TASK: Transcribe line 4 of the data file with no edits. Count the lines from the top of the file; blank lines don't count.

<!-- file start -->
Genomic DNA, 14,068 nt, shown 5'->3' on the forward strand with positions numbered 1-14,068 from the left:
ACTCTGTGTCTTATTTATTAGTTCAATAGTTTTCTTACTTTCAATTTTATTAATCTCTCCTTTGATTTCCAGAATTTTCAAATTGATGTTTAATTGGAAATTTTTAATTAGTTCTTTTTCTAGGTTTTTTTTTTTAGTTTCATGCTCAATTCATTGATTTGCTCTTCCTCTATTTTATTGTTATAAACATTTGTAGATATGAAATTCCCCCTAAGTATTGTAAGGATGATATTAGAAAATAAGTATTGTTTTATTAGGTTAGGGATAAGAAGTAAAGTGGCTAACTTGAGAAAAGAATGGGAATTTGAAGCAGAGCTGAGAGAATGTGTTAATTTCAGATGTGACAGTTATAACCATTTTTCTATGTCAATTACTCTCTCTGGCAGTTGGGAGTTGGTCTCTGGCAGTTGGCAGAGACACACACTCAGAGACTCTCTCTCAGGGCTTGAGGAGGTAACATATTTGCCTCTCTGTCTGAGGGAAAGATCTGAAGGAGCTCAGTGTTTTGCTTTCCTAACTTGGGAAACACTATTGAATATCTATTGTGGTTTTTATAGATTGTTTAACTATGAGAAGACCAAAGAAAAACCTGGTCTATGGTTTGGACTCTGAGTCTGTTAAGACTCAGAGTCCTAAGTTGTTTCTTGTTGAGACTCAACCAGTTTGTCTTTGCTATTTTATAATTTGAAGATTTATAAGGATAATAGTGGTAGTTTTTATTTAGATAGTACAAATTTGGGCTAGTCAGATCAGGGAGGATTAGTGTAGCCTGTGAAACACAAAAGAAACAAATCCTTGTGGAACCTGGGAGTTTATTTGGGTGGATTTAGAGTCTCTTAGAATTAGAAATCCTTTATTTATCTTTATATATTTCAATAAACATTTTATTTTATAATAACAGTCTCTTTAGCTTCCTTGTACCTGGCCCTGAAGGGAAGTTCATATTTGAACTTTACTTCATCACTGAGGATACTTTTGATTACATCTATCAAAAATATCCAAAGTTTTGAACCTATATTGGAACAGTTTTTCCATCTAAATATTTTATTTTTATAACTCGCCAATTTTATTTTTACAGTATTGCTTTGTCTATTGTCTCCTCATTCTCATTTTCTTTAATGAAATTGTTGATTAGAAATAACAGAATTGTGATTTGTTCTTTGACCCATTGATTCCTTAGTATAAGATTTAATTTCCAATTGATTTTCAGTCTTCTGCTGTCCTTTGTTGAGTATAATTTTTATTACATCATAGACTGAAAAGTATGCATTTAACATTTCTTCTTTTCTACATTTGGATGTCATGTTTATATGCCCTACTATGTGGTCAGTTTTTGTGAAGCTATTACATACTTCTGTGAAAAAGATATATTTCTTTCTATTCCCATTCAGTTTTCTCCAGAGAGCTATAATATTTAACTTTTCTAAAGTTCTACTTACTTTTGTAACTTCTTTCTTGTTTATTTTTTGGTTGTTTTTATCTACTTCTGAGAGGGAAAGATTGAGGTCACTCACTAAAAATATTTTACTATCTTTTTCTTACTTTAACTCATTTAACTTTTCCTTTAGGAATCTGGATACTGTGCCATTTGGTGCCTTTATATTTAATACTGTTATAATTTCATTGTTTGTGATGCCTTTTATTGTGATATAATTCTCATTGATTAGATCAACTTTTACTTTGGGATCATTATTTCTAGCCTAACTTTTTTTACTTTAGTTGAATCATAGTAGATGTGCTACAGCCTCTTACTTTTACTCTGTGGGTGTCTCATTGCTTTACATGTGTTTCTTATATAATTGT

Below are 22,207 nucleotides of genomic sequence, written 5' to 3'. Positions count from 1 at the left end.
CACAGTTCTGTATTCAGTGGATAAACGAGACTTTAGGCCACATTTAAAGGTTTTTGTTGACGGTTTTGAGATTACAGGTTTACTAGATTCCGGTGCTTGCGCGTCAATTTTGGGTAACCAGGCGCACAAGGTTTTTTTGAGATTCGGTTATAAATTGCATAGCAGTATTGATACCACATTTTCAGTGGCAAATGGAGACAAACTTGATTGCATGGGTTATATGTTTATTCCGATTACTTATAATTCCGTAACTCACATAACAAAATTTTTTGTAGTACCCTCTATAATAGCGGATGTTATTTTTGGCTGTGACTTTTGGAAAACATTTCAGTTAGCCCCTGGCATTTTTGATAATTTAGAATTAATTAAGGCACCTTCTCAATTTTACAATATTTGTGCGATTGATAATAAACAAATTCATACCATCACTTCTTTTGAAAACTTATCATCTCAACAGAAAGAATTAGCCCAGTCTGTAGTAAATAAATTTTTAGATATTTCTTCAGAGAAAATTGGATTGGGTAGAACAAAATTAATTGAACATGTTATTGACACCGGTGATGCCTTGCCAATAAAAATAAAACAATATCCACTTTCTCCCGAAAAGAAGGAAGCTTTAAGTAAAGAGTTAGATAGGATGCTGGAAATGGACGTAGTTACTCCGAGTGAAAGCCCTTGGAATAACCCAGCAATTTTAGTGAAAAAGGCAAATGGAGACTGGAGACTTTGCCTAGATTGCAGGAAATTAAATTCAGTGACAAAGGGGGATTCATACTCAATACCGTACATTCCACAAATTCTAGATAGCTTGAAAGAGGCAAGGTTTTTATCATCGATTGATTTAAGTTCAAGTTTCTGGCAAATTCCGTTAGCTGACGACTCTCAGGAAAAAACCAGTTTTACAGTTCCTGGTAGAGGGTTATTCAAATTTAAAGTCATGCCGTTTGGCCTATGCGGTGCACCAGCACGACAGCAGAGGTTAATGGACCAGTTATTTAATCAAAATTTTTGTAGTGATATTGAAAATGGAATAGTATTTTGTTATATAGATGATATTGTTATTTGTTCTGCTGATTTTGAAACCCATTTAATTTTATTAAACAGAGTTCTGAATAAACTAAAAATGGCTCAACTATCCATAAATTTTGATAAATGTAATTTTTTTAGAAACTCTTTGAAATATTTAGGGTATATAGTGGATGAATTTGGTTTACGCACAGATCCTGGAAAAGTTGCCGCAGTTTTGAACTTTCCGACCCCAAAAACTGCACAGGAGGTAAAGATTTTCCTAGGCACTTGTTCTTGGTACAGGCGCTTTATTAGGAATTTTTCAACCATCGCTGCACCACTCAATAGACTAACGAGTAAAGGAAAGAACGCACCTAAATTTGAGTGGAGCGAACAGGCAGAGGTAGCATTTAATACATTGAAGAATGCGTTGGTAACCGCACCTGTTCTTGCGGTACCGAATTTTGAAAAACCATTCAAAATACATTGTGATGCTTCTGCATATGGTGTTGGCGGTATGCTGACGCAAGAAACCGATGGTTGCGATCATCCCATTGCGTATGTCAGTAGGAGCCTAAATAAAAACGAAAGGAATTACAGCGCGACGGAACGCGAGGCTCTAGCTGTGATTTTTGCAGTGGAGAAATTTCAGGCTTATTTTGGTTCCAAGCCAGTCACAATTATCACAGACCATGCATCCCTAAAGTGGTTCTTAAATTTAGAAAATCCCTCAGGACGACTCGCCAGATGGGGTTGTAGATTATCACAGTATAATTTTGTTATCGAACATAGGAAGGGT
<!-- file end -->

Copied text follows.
CACAGTTCTGTATTCAGTGGATAAACGAGACTTTAGGCCACATTTAAAGGTTTTTGTTGACGGTTTTGAGATTACAGGTTTACTAGATTCCGGTGCTTGCGCGTCAATTTTGGGTAACCAGGCGCACAAGGTTTTTTTGAGATTCGGTTATAAATTGCATAGCAGTATTGATACCACATTTTCAGTGGCAAATGGAGACAAACTTGATTGCATGGGTTATATGTTTATTCCGATTACTTATAATTCCGTAACTCACATAACAAAATTTTTTGTAGTACCCTCTATAATAGCGGATGTTATTTTTGGCTGTGACTTTTGGAAAACATTTCAGTTAGCCCCTGGCATTTTTGATAATTTAGAATTAATTAAGGCACCTTCTCAATTTTACAATATTTGTGCGATTGATAATAAACAAATTCATACCATCACTTCTTTTGAAAACTTATCATCTCAACAGAAAGAATTAGCCCAGTCTGTAGTAAATAAATTTTTAGATATTTCTTCAGAGAAAATTGGATTGGGTAGAACAAAATTAATTGAACATGTTATTGACACCGGTGATGCCTTGCCAATAAAAATAAAACAATATCCACTTTCTCCCGAAAAGAAGGAAGCTTTAAGTAAAGAGTTAGATAGGATGCTGGAAATGGACGTAGTTACTCCGAGTGAAAGCCCTTGGAATAACCCAGCAATTTTAGTGAAAAAGGCAAATGGAGACTGGAGACTTTGCCTAGATTGCAGGAAATTAAATTCAGTGACAAAGGGGGATTCATACTCAATACCGTACATTCCACAAATTCTAGATAGCTTGAAAGAGGCAAGGTTTTTATCATCGATTGATTTAAGTTCAAGTTTCTGGCAAATTCCGTTAGCTGACGACTCTCAGGAAAAAACCAGTTTTACAGTTCCTGGTAGAGGGTTATTCAAATTTAAAGTCATGCCGTTTGGCCTATGCGGTGCACCAGCACGACAGCAGAGGTTAATGGACCAGTTATTTAATCAAAATTTTTGTAGTGATATTGAAAATGGAATAGTATTTTGTTATATAGATGATATTGTTATTTGTTCTGCTGATTTTGAAACCCATTTAATTTTATTAAACAGAGTTCTGAATAAACTAAAAATGGCTCAACTATCCATAAATTTTGATAAATGTAATTTTTTTAGAAACTCTTTGAAATATTTAGGGTATATAGTGGATGAATTTGGTTTACGCACAGATCCTGGAAAAGTTGCCGCAGTTTTGAACTTTCCGACCCCAAAAACTGCACAGGAGGTAAAGATTTTCCTAGGCACTTGTTCTTGGTACAGGCGCTTTATTAGGAATTTTTCAACCATCGCTGCACCACTCAATAGACTAACGAGTAAAGGAAAGAACGCACCTAAATTTGAGTGGAGCGAACAGGCAGAGGTAGCATTTAATACATTGAAGAATGCGTTGGTAACCGCACCTGTTCTTGCGGTACCGAATTTTGAAAAACCATTCAAAATACATTGTGATGCTTCTGCATATGGTGTTGGCGGTATGCTGACGCAAGAAACCGATGGTTGCGATCATCCCATTGCGTATGTCAGTAGGAGCCTAAATAAAAACGAAAGGAATTACAGCGCGACGGAACGCGAGGCTCTAGCTGTGATTTTTGCAGTGGAGAAATTTCAGGCTTATTTTGGTTCCAAGCCAGTCACAATTATCACAGACCATGCATCCCTAAAGTGGTTCTTAAATTTAGAAAATCCCTCAGGACGACTCGCCAGATGGGGTTGTAGATTATCACAGTATAATTTTGTTATCGAACATAGGAAGGGT